- JunkersMember@junkersJoin Date: 2004Post Count: 47
I am curious to know….if you ask for early access during the settlement period, to what extent can you do renovations? Are you only allowed to do a general tidy up (ie – painting, maybe new carpet) or are you able to do more significant work (put in a new kitchen or bathroom, or even structural work like divide a house into 2 separate flats??)
I’d really appreciate anyone’s feedback on this, as I have a property that could be great to turn into 2 flats, but don’t want to be paying interest payments while the work goes on. Can I do this or am I totally pushing my luck??Fast LaneMember@fast-laneJoin Date: 2004Post Count: 527
I dont think there’s any reason you cant do major work through the settlement. It’s just a matter of agreeing and using the correct clauses in your contract with the vendor. If they allow access, go ahead, but if they’re still going to be there during settlement it may be hard.
People have made a lot of money using this technique, so you’ve got nothing to lose and a lot to gain, so you might as well ask!
I heard this guy did this, he pulled down 2 internal walls and ripped all the wall paper off, but the thing was the bank hadn’t valued it yet for lending purposes. Because it was a construction zone when they did, it came in at under $30k less and he was left hanging…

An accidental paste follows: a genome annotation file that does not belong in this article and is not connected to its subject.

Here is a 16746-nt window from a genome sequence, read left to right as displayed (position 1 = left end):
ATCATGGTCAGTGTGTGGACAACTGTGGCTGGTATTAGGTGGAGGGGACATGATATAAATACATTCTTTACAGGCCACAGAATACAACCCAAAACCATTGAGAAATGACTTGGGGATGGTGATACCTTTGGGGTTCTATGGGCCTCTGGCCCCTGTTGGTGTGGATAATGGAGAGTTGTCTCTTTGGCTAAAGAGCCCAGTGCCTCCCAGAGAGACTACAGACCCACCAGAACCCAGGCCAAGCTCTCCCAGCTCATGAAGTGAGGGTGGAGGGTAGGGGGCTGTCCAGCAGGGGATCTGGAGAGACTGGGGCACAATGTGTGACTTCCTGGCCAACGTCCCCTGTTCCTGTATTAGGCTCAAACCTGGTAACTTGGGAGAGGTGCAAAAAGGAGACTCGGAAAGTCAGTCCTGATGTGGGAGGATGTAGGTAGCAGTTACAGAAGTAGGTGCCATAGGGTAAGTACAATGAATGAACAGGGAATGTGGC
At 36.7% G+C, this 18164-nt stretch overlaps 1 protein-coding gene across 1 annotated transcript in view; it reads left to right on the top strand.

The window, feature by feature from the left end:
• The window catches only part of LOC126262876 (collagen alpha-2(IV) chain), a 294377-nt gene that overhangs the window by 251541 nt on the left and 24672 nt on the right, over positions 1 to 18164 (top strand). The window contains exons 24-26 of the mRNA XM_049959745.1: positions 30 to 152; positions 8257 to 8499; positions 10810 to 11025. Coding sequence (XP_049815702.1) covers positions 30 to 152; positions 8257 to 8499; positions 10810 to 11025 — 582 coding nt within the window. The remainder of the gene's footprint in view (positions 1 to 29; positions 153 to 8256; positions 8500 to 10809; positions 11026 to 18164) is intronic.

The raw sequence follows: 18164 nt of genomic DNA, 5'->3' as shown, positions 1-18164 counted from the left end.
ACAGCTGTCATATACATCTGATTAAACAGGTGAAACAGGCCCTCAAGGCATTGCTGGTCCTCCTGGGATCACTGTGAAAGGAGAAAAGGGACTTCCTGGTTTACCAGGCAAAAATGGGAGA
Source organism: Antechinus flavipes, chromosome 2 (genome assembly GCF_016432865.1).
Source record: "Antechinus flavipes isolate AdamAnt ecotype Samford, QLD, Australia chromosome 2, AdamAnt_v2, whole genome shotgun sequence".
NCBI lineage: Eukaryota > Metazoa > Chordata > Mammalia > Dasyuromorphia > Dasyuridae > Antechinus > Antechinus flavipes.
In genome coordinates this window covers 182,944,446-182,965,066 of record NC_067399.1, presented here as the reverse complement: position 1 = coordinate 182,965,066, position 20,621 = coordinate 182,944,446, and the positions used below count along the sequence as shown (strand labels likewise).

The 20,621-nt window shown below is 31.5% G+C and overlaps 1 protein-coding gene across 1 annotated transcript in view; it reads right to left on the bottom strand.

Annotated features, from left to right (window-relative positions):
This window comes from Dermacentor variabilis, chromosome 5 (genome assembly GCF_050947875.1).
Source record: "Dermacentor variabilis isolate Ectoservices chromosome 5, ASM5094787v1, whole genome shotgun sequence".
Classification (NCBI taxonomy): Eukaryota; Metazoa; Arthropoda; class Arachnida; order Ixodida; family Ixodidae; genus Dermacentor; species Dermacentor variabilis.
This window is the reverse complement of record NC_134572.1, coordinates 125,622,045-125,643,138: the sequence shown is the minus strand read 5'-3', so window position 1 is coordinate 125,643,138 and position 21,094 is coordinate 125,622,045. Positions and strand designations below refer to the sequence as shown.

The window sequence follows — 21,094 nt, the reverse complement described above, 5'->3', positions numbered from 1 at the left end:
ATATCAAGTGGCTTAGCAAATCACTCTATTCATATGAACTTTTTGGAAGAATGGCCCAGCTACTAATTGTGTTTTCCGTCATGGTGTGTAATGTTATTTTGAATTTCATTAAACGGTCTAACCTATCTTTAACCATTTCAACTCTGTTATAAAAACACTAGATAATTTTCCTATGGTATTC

Hope this helps…G7TerrywParticipant@terrywJoin Date: 2001Post Count: 16,213
Yes, i think you could negotiate anything. But, if for whatever reason you can’t or don’t settle, then the renovations belong to the owner.
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[email protected]ScullyMember@scullyJoin Date: 2003Post Count: 48
It’s just a case of coming to an agreement with the owner. We have done this with a couple of properties. We’ve put new kitchens, floorboards etc. in them before settlement with the agreeance of the current owner, and had them rented out by the settlement date.
It’s definately worthwhile if you can negotiate it.
Karen[biggrin]JunkersMember@junkersJoin Date: 2004Post Count: 47
Thanks for your help guys, it really helps.
The vendor has already bought elsewhere, but is not in a hurry to sell – she just comes back to the property on weekends to clean up and collect mail. So I’m sure if I can get her to agree on allowing me to have access, and negotiate a long settlement, and offer her what she wants for the property (Steve’s tip: “their price, but your terms”) I think I could be on to a winner.
Cheers!arungounderParticipant@arungounderJoin Date: 2004Post Count: 10
I bought a investment property and as the property was not occupied I asked for early access. The Vendor Solicitor said no probs if I took a Insurance and few conditions like no structural work, etc…. As I was only going to change some light fittling’s, paint, remove wall peper and other bits and pieces worked out well. Finished the work and 10 days later found a tenent.[cap]cattParticipant@cattJoin Date: 2004Post Count: 19
Recently we bought our first investment property fromelderly vendors moving to a residential. I requested permission from their solicitors but was not allowed. We had hoped to start cleaning up the garden which is neglected. N[baaa][baaa][baaa]ext time we purchase we will make this a point in the negotiations. We look like loosing 2 weeks rent at least. John